Three reasons to track your activity- tips from our expert Podiatrist!

Hey guys, Blake Withers here from Sports and Spinal and I’m here with a Podiatry point. I’ll explain why tracking your exercise is important, even if you are not an elite runner or gym junkie.

Firstly, tracking is consistently recording your activity which will explain things like the frequency, intensity, and so forth.

  1. It’s a very important tool to use when discussing the prediction of an injury. For example, if you track consistently over a 3-month period and begin to notice a sore knee/foot or hip, looking back at your last 3 months may give a clue as to why that has occurred. There may have been a 2-week period where you didn’t do much activity, then after that was over you continued to do what you have always done – the body and soft tissue weren’t ready for the sudden return. A recent study from Germany concluded that even 2 weeks of activity is enough for the tissues within the body to reduce intolerance. If we add this to the stress of life, some shorter nights of sleep, we can see how an injury can occur. So, by tracking, it makes it a lot easier to identify, reflect, and make the appropriate changes.
  2. Your therapist will thank you and your management plan will be easier to understand and construct. If we can pull your data from your phone/watch or read what you have written, we can get a better understanding of the load you have subject your body to. We can also see if there has been a recent spike and thousands of other things. For example, if we know you run three clicks every Monday, Tuesday, and Wednesday around the same track which has hills (which we can see on most tracking apps) we can modify that easily and still keep you doing your activity without having to question how far you run. We can look at the graph, identify some areas to change and modify (plus we know the data is 100% correct) and start our management plan. Accompanying this with strength and conditioning and you can see how the plan can start to come to light.
  3. Motivation and planning your own training is easier– if you know exactly how much activity you are doing week to week or even month to month it makes it a lot easier for you to know how much you can increase or decrease or when you may need to have some time off. Plus its always motivating to look back and see how you are going with your training. An example I use is myself – recently coming back from a from an overuse foot injury I recorded each run and when I felt any discomfort (2km into a 3km run).  The week after I noticed I could then run 3km before I felt anything. Looking back and seeing my progression showed two things:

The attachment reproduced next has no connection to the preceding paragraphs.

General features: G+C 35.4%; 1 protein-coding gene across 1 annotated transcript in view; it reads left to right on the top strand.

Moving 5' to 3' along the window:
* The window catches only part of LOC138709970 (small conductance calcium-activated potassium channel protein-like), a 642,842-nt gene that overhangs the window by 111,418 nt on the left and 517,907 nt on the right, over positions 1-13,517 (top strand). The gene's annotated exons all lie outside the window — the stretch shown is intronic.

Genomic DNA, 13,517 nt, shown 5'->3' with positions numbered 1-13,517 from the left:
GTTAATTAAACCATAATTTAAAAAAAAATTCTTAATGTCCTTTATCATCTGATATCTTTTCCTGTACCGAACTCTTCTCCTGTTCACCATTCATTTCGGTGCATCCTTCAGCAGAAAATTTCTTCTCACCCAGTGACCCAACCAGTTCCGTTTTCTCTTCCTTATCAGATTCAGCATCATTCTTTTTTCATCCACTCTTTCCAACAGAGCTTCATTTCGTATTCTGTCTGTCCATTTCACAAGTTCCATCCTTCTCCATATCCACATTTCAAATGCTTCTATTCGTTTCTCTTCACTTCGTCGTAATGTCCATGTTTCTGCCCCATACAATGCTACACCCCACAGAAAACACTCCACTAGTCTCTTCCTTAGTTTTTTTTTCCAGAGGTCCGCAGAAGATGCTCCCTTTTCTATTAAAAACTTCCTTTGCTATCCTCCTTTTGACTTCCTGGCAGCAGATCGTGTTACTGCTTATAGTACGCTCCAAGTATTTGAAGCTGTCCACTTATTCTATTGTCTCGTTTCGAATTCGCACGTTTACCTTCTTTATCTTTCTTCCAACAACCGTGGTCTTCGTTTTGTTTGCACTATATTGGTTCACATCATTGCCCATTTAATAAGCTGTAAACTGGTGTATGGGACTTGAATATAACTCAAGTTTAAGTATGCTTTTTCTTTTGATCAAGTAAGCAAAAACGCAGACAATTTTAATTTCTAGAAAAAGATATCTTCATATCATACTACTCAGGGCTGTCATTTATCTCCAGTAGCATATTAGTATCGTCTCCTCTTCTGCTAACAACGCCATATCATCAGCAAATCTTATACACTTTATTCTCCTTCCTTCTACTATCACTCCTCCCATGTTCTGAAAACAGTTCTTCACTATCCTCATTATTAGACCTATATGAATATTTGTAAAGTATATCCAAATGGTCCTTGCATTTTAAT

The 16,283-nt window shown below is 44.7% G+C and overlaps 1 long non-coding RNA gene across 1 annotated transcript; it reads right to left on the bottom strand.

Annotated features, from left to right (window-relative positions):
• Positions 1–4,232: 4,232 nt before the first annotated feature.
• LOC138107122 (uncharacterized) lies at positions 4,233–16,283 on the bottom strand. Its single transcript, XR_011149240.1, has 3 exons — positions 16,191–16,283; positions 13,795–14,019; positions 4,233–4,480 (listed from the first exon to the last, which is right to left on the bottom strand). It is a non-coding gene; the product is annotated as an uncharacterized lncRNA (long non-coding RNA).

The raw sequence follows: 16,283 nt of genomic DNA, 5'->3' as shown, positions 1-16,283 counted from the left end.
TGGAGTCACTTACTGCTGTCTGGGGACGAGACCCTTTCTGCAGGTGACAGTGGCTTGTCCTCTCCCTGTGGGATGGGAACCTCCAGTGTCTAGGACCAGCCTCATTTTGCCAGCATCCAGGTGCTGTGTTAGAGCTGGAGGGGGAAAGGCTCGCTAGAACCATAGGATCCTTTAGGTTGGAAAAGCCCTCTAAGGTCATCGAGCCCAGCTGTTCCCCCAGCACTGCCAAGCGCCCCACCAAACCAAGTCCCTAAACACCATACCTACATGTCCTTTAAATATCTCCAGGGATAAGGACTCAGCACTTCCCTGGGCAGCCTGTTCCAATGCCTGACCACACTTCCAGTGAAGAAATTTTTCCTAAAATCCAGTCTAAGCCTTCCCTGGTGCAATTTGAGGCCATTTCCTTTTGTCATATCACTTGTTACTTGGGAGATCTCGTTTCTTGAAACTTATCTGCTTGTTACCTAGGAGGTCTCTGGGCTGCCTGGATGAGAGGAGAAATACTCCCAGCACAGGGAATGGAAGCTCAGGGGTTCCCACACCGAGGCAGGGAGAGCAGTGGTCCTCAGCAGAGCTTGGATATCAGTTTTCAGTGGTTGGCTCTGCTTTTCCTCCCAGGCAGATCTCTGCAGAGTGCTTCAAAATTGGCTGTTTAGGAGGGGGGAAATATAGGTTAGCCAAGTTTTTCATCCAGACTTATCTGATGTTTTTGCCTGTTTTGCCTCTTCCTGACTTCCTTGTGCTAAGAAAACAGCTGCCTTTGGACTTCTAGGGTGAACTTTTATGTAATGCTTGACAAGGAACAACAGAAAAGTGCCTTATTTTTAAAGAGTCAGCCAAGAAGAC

• I was going in the right direction with my return to running program
  • I can now use that as a baseline for my next run.

Lastly quick tips: I always recommend Strava – free, easy to use, and works well with all phones. Another great feature is putting your shoes in as the equipment you use – that way you can see the Km’s you’ve done in them. A general rule of around 300-500km per shoe.

If you are experiencing any issues with your orthotics or wanting footwear advice, contact our podiatrists to discuss how they can help you.

 

Written by Podiatrist Blake Withers

Blake graduated with a Bachelor of Podiatry from the University of Newcastle. He has always held a deep interest in health, fitness and the human body leading him towards his chosen profession of podiatry. He continually expands his knowledge and skills to keep up to date with the latest science behind lower limb conditions and injuries.

Blake enjoys all aspects of podiatric care but holds a special interest in sports and biomechanical podiatry (including paediatric patients). The most important thing for Blake is helping his patients achieve their goals.

In his spare time, Blake enjoys the outdoors and many sports including Rugby League, surfing, running and CrossFit.

Blake is available for Podiatry appointments at our Sippy DownsRedcliffeNorth LakesMaroochydore and Nambour Locations.